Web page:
Unger...just keeps getting better at writing irresistible thrillers; this one thrums with tension from its first pages and never lets up ... Wren...narrates the book as if she’s speaking to Adam, but the repeated 'you' has the effect of drawing the reader in so we feel we, too, have an intimate connection with Wren, whose voice is humorous and empathetic ... many finely tuned twists and surprises. But I promise you it will be a dark and wild ride—and you might think long and hard next time you swipe.
Lisa Unger’s Last Girl Ghosted...sets up a five-alarm fire of a situation ...Marrying these two stories—the story of Wren’s childhood with a crazy survivalist father, and the story of her ill-fated romance with the world’s creepiest cyber-expert—is a challenge Unger doesn’t always rise to. Wren’s present-tense narration, with its stream-of-consciousness anxiety, could have used some disciplined editing. But the surprises keep coming, and there’s something about Wren that makes us root for her.
Part of what makes Unger such a terrific storyteller is her ability to put characters in danger physically, emotionally, and psychologically. She is also adept at playing with time and character points of view in ways that build suspense. In the hands of a lesser writer, jumps in time and character points of view can jar or confuse the reader, but Unger’s skillful layering of the past and the present alongside the viewpoints of different characters only makes the tension on the page that much greater ... yet another spine-tingling, whirlwind of a journey for the characters and the reader. No one does psychological thrillers better than Lisa Unger.
... there’s an ever-escalating tension as Wren, Adam, and Bailey all seek their vindication. The resultant game of predator and prey—but just exactly who’s who?—doesn’t simply apply to Wren and Adam but to Wren and Bailey, each of whom needs the other to accomplish what they’ve set out to do. Lisa Unger continues to impress with the quantity and quality of her work. Last Girl Ghosted is a deeply resonant cautionary tale about dating in a digital age. Equal parts clever and creepy, it’s also imbued with keen psychological insight and hard-won wisdom. While each reader will find their own takeaway(s), perhaps one worth mentioning is this: that the more plugged in we are, the less connected we become—both to our inner selves and each other.
... a story that is simply bigger than what we get, as readers, in most thrillers. Here it gives us a broader picture, there are deeper emotional connections to the characters, and encompasses more character development over time than can generally be found in a single novel. This is the type of thriller that, if I heard it was being turned in to a movie I would be furious, but if it was being turned into a mini-series I would not be able to contain my joy. There is just so much story here, it can not possibly be over-stated ... Unafraid to tackle elements that are both disturbing and gritty, Unger takes what could be a standard cat and mouse chase to a much higher level as she takes the reader back to Wren’s terrifying early life and how that plays into the dangerous situation she is now involved in. With twists, reveals, and surprises throughout, readers will be turning pages late into the night, needing to find out what comes next. Perhaps the best advice I can give is to go ahead and plan a spa day when you finish because in Last Girl Ghosted, Unger is going to emotionally wear you out—in the best possible way.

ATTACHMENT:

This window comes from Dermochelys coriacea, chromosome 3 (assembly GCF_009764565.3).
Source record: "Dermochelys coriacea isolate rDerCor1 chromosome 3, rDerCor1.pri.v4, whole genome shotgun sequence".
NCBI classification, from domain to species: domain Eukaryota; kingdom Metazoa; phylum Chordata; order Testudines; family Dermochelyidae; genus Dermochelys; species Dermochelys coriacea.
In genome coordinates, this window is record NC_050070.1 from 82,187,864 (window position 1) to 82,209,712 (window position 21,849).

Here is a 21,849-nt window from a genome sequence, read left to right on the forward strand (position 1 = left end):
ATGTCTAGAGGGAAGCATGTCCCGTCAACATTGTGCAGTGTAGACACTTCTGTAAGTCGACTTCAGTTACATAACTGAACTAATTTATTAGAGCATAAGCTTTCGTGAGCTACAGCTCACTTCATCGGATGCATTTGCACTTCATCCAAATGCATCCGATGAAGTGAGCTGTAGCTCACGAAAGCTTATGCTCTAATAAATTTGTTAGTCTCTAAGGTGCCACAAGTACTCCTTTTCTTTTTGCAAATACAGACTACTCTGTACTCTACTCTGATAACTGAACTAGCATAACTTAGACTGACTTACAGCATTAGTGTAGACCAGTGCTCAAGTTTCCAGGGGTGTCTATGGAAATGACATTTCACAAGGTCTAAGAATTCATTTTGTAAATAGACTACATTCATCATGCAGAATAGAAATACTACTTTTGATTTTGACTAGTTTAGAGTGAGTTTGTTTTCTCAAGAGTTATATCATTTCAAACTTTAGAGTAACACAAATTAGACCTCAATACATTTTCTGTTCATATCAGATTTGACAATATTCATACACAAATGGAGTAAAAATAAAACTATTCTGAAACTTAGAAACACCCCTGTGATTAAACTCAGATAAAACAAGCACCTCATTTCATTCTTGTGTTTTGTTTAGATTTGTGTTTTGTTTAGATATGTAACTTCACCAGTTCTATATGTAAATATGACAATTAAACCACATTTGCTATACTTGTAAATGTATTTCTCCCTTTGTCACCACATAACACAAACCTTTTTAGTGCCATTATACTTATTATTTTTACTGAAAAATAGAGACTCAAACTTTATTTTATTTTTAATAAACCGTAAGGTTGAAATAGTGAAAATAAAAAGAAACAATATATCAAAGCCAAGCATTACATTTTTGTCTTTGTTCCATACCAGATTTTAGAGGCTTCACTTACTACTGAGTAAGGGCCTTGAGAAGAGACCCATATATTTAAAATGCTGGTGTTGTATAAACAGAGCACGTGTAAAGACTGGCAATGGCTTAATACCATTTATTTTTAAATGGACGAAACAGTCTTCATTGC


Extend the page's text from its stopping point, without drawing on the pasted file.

The book does an excellent job of using modern-day technology and applications and tying them into a psychological thriller that could have been directed by Alfred Hitchcock ... Lisa Unger drops enough tidbits and red herrings to keep the wheels turning for the armchair detective reader. Last Girl Ghosted is so intricately plotted that this will be no easy task.
The well-drawn secondary characters make Unger's mystery even more dynamic, and the plot twists come fast ... Unger keeps readers guessing, with revelations that will make them stop and question what they thought they knew. She might also make them think twice about online dating. Recommended for those who like psychological thrillers with women protagonists, such as Andrea Bartz's We Were Never Here.
Unger has said that 'plot flows from the characters,' and the finely nuanced Wren is a perfect example of such a character, leading the reader through an immersive tale of passion and vengeance with a startling ending.
... enthralling ... Readers will root for the appealing, intelligent characters, even when they’re not acting in their own best interest. Believable plot twists related to questions of identity and the value of friends who become family further elevate the story. Unger is on a roll.
Unger crafts Wren’s first-person narration skillfully, creating an engaging, witty character and drawing the reader into her life and only slowly revealing that she has secrets of her own. Almost no one in this thriller is who they appear to be. Unger always ratchets up the tension, and the revelations, in her final chapters. But in this book, she spins like Simone Biles—and sticks the landing. A young woman’s foray into online dating becomes a heartbreak—and then a deadly nightmare.